However, regardless of their worth, the types of instances that Weinberger presents as examples of expertise strike me as lacking something key. They seem to present positive support for the idea that groups that are open to creativity and to interdisciplinarity allow for dynamic moments of analogizing from a discipline or thought that exists outside of the question at hand. However, this is clearly not the same as having a deep understanding of a particular discipline. Why is distinguishing between expertise, creativity, and interdisciplinarity important, particularly within the study of history?
Consider the introduction to Tosh’s Chapter Five, “Using the sources,” in The Pursuit of History. Tosh states that there is a difference between the “source critic” and the “historian.” This difference sheds light on the difference between an internet expert and a more traditional type of expert and the reasons that I believe internet expertise is overrated. The source critic looks very closely at the source materials, and while the historian starts out at the same level, he or she goes beyond this to contextualize the materials within a particular era related to the materials. Historians, qua experts, must be able to analyze what is in a record, what is left out, and also, often, to uncover assumptions behind the material.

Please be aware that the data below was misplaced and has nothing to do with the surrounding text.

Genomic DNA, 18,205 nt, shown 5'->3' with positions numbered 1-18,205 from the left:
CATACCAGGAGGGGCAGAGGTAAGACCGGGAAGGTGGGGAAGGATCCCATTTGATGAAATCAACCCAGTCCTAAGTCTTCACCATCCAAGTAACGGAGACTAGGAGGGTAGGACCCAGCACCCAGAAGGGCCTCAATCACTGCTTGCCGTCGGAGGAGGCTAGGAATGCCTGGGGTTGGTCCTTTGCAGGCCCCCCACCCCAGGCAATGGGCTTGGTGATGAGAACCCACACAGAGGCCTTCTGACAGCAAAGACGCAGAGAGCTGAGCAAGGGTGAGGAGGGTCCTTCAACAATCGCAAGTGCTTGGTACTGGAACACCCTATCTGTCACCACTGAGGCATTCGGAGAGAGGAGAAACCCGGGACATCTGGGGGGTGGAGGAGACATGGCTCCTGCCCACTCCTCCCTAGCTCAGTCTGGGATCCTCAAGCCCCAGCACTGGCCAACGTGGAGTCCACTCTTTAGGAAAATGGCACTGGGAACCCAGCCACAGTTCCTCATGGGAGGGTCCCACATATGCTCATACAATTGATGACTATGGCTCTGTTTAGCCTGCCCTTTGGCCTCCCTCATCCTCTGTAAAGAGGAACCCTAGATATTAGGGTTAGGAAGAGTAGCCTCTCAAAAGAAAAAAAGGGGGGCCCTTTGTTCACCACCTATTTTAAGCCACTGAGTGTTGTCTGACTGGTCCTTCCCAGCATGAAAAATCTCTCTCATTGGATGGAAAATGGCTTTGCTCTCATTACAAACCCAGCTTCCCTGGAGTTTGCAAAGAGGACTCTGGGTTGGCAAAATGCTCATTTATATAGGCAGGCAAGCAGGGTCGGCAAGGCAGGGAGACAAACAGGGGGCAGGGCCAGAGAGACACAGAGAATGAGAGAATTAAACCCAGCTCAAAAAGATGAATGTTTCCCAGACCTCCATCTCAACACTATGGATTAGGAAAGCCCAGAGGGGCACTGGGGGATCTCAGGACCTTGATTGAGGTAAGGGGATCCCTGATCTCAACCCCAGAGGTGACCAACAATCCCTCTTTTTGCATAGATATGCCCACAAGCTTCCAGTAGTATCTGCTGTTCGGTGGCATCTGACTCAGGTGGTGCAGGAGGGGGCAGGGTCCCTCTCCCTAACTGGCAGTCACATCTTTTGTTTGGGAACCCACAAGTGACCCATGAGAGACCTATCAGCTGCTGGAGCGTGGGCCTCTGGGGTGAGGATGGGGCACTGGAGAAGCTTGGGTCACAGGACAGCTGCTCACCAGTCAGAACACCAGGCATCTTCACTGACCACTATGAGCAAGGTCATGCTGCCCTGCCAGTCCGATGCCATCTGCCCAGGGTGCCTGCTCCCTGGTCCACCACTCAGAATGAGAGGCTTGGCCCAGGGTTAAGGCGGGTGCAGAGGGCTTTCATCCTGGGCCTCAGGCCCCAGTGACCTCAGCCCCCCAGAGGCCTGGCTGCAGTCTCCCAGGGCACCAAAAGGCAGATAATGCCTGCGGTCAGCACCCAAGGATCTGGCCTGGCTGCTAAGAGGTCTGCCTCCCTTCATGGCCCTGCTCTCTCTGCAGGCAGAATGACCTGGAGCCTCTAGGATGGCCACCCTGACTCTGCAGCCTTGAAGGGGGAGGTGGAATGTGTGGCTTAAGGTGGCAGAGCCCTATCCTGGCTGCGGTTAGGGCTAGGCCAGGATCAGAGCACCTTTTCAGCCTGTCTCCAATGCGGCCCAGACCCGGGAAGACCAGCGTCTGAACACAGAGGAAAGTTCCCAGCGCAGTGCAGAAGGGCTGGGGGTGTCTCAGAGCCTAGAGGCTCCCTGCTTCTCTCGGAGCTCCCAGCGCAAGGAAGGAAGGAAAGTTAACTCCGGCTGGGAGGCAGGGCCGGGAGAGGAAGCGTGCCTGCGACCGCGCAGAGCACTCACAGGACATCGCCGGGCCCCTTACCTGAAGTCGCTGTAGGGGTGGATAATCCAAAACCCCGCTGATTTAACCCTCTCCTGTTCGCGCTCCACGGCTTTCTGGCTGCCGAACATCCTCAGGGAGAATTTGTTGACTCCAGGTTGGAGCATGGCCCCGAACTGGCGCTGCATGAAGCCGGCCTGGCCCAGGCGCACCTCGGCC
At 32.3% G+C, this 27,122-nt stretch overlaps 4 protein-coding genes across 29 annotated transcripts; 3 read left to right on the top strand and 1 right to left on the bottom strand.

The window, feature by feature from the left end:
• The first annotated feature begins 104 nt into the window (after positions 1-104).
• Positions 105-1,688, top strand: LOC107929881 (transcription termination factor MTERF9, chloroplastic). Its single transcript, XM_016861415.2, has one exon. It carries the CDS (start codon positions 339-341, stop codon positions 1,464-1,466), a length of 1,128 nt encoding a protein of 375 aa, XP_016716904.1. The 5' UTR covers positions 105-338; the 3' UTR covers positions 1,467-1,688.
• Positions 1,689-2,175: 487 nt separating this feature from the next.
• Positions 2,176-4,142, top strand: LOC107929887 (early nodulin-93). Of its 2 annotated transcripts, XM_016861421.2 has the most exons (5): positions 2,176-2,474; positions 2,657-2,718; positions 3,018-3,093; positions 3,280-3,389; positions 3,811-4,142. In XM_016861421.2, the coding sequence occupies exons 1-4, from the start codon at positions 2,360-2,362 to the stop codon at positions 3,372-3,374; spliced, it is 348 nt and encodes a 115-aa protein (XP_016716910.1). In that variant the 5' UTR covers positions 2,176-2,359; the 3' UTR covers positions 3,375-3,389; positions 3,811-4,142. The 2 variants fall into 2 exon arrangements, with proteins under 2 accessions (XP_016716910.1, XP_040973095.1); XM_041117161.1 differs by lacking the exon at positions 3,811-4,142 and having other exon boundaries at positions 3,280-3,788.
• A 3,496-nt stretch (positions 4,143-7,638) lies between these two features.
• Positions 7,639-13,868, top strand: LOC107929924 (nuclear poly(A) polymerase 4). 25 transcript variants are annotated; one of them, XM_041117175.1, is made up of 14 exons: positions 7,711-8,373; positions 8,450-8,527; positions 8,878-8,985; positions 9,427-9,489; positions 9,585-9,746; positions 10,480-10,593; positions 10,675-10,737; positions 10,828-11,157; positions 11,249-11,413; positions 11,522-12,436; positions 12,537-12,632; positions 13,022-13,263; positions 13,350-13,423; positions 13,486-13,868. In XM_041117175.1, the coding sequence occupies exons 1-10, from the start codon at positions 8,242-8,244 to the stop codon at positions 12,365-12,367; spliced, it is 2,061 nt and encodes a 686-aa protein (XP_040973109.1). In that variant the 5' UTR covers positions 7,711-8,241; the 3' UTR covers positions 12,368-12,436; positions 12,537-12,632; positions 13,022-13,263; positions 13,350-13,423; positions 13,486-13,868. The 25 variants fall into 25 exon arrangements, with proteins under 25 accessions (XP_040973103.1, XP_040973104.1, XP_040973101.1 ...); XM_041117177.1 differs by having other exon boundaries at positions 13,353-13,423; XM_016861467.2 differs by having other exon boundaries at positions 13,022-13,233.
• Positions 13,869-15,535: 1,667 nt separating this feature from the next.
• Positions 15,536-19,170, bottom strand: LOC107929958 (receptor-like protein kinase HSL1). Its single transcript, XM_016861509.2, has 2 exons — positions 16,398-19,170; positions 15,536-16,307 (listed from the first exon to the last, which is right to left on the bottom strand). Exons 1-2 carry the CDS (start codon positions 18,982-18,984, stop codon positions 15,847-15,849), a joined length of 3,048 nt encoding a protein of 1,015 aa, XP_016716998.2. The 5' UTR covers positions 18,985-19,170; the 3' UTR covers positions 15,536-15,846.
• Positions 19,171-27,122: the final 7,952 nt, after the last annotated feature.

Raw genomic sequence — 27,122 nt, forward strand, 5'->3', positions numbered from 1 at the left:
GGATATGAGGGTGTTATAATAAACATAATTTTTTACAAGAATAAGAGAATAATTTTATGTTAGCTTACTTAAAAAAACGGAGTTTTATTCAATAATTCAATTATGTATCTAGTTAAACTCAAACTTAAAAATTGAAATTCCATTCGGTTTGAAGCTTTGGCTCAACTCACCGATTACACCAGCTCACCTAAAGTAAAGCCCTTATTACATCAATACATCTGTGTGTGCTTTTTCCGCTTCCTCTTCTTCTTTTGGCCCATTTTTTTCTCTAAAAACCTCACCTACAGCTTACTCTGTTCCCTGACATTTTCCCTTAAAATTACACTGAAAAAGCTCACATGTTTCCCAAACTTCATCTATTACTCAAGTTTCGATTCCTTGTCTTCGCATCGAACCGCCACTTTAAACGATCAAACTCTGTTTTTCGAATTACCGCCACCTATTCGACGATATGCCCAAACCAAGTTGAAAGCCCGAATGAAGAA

It seems to me that while there is multi-directional responsiveness via digital networking, most of it is completely decontextualized, therefore, is very superficial, as well as hardly what one could call expertise. Instead, it appears to resemble the Surrealist process, exquisite corpse.
“Exquisite corpse, also known as exquisite cadaver (from the original French term cadavre exquis) or rotating corpse, is a method by which a collection of words or images is collectively assembled. Each collaborator adds to a composition in sequence, either by following a rule (e.g. “The adjective noun adverb verb the adjective noun,” as in “The green duck sweetly sang the dreadful dirge”) or by being allowed to see only the end of what the previous person contributed” (http://en.wikipedia.org/wiki/Exquisite_corpse ).

While these collaborations could be quite fascinating, they lacked a certain deliberateness that an expert, such as a contextualizing historian could provide. What Weinberger’s first four chapters make me hope is that the inclusiveness of networks—the fact that they base inclusion on quality of participation—outweighs the lack of contextualized knowledge about an issue. Additionally, while this inclusiveness can lead to lively interactions, it also removes all parameters constituting a group…not always a good thing. There may be times when studying Heidegger with anyone who wants to say anything about it may be like trying to lull a baby to sleep at a bar. There are reasons, after all, why different rooms in the world have different uses—sometimes we don’t all fit in one.